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Allen Buchanan |
Allen Buchanan is the James B. Duke Professor of Philosophy, and investigator, Institute for Genome Sciences and Policy, Duke University.
The Struggle for Iraq's Future: How Corruption, Incompetence and Sectarianism Have Undermined Democracy | 03/10/14
In this bleak and revealing talk, Iraqi lawyer Zaid Al-Ali provides an insider's analysis of Iraq's many failures of governance, from creating a constitution to providing Iraqis with jobs, electricity, and most of all safety.
"War on Terror," an Insider's View: A Conversation with Harold H. Koh | 02/28/14
Harold Hongju Koh, James Traub
As legal adviser to the State Department from 2009 to 2013, Harold Koh was responsible for making judgments about the most difficult issues in the "war on terror": drone strikes, military tribunals, preventive detention. This fascinating and revealing conversation explores Koh's moral convictions and the inner workings of government.
Crisis in Ukraine: The View from Beyond Kiev | 02/24/14
Nicolai N. Petro, David C. Speedie
This is the third in a series of Security Bulletins on the crisis in Ukraine, and here Dr. Nicolai N. Petro gives us a view from beyond Kiev, from Odessa in the country's South. He explains the various political factions and warns about the danger of right-wing nationalism--not overnight, perhaps, but over the long term.
Ethics Matter: The Future of War, with Andrew Exum | 12/19/13
Andrew Exum, James Traub
Andrew Exum is a scholar, author, and former U.S. Army officer. In this revealing talk, he describes, in vivid detail, his days leading platoons in Iraq and Afghanistan; insights gained while working at the Pentagon; the successes and failures of America's counterinsurgency efforts; and the growing civilian-military divide, especially in the Northeast.
Ethics on Film: Discussion of "Dirty Wars" | 12/19/13
"Dirty Wars" chronicles the undeclared shadow wars fought across the globe in the name of American national security--as well as the highly secretive agencies who fight them. How many of our values can we afford to sacrifice in the name of national security? Will the "war on terror" ever end?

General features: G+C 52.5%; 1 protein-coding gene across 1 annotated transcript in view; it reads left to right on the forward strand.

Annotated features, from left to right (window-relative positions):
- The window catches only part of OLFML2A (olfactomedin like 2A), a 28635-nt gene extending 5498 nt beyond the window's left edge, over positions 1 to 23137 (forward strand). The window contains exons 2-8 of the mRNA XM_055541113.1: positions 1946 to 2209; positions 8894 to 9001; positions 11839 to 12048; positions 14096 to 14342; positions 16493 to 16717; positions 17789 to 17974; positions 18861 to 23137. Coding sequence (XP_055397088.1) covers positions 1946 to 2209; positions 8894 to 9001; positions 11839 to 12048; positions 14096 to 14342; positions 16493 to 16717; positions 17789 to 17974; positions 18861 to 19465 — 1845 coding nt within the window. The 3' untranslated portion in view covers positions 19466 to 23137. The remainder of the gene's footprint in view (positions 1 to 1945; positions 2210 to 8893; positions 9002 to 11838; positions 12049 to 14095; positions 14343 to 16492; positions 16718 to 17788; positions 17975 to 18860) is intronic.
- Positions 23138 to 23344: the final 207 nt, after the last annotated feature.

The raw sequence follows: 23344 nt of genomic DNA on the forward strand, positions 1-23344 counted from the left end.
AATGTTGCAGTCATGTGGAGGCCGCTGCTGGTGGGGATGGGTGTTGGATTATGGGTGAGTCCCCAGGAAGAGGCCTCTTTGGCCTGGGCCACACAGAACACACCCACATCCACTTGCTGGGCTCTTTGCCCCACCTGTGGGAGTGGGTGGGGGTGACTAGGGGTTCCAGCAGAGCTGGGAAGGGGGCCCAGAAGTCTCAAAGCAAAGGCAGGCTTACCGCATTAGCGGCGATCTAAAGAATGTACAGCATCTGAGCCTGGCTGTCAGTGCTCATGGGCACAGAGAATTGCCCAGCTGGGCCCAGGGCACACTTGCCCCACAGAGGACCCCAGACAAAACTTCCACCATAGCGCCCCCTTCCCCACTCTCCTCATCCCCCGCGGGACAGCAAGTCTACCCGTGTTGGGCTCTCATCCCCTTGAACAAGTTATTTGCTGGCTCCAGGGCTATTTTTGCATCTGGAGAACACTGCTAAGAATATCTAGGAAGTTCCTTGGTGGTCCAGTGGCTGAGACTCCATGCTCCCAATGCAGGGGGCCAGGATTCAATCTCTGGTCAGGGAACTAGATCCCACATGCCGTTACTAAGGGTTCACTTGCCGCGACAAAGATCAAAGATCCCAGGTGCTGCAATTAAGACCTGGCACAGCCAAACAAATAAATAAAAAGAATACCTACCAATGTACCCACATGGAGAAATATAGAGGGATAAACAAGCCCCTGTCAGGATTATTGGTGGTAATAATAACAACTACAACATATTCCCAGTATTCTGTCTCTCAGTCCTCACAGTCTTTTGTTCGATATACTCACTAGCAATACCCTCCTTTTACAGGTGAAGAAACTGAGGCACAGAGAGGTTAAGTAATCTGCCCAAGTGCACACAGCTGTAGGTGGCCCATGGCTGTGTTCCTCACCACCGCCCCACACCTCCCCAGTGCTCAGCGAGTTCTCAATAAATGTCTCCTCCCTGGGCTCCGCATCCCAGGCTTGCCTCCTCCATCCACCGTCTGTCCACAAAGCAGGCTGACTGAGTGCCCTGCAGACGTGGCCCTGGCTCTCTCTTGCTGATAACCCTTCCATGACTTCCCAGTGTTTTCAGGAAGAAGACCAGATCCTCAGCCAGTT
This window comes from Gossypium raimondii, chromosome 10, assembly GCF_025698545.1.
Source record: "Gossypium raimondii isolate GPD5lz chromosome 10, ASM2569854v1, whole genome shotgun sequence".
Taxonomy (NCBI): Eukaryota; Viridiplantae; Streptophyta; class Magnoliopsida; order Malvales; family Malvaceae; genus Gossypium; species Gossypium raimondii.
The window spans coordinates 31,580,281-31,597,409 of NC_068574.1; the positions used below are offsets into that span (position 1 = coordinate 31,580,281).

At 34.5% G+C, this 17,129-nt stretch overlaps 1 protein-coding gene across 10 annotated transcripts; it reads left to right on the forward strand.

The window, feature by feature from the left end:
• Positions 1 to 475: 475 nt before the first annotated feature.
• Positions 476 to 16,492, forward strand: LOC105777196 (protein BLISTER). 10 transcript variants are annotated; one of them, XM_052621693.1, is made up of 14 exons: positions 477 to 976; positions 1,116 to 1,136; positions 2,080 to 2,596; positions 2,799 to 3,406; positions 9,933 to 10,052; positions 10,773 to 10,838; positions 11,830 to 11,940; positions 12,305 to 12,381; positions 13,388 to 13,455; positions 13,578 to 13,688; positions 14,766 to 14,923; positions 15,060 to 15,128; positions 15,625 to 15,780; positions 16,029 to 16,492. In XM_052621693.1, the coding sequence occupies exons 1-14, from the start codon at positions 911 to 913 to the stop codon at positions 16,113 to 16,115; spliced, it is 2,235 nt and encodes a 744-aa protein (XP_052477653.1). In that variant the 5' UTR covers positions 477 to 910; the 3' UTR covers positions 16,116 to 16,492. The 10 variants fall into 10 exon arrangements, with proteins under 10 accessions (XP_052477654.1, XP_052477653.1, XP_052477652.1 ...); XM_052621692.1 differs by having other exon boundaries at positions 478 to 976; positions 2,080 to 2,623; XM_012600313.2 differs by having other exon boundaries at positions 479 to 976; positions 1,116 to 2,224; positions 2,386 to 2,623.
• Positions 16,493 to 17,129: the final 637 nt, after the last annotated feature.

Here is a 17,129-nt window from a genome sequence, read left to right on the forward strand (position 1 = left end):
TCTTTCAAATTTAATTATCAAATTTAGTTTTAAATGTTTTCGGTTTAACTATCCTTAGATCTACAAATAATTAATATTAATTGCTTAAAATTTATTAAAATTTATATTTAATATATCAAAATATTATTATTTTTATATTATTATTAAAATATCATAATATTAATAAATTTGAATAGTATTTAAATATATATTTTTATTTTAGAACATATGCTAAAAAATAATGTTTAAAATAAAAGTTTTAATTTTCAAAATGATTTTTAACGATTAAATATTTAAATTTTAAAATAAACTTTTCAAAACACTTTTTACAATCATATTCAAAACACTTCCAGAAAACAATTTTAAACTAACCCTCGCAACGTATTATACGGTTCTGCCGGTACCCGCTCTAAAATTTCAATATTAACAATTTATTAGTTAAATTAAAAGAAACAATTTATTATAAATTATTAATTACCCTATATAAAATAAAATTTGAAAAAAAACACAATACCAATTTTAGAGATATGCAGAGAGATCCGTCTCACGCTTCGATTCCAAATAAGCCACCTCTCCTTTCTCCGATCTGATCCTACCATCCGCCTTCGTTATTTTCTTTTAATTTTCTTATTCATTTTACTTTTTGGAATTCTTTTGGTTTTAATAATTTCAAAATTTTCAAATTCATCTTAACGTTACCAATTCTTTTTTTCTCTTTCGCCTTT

The Constitution Project: Task Force Report on Detainee Treatment | 11/27/13
David Gushee, David R. Irvine
In many instances, U.S. forces used interrogation techniques which constitute torture; the nation's most senior officials bear ultimate responsibility; and there is no evidence that torture produced significant information of value. These are the unanimous conclusions of the task force on detainee treatment, as discussed here by two of its members.
Ethics Matter: A Conversation with Online Activist Ricken Patel | 11/22/13
Ricken Patel, James Traub
A brilliant student, Ricken Patel could have had a stellar career in any field he wished. Instead he chose to live among the poor in some of the world's most dangerous places, and ultimately founded Avaaz, a successful activist organization with more than 30 million members. Learn more about Patel and Avaaz in this remarkable interview.
No Ordinary Men: New Book by Former Carnegie Council Trustee Elisabeth Sifton and Historian Fritz Stern | 11/13/13
Very few Germans took the risk of actively opposing Hitler's tyranny and terror, and fewer still did so to protect the sanctity of law and faith. In "No Ordinary Men," Elisabeth Sifton and Fritz Stern focus on two remarkable, courageous men who did: Dietrich Bonhoeffer and Hans von Dohnanyi.
Citizenship Within and Across Nations | 11/12/13
Kwame Anthony Appiah
Philosopher Kwame Anthony Appiah explores the role of civic honor, and its negative counterpart, shame, in shaping the political behavior of individuals and of nations, and in particular, in shaping the moral dimensions of political behavior.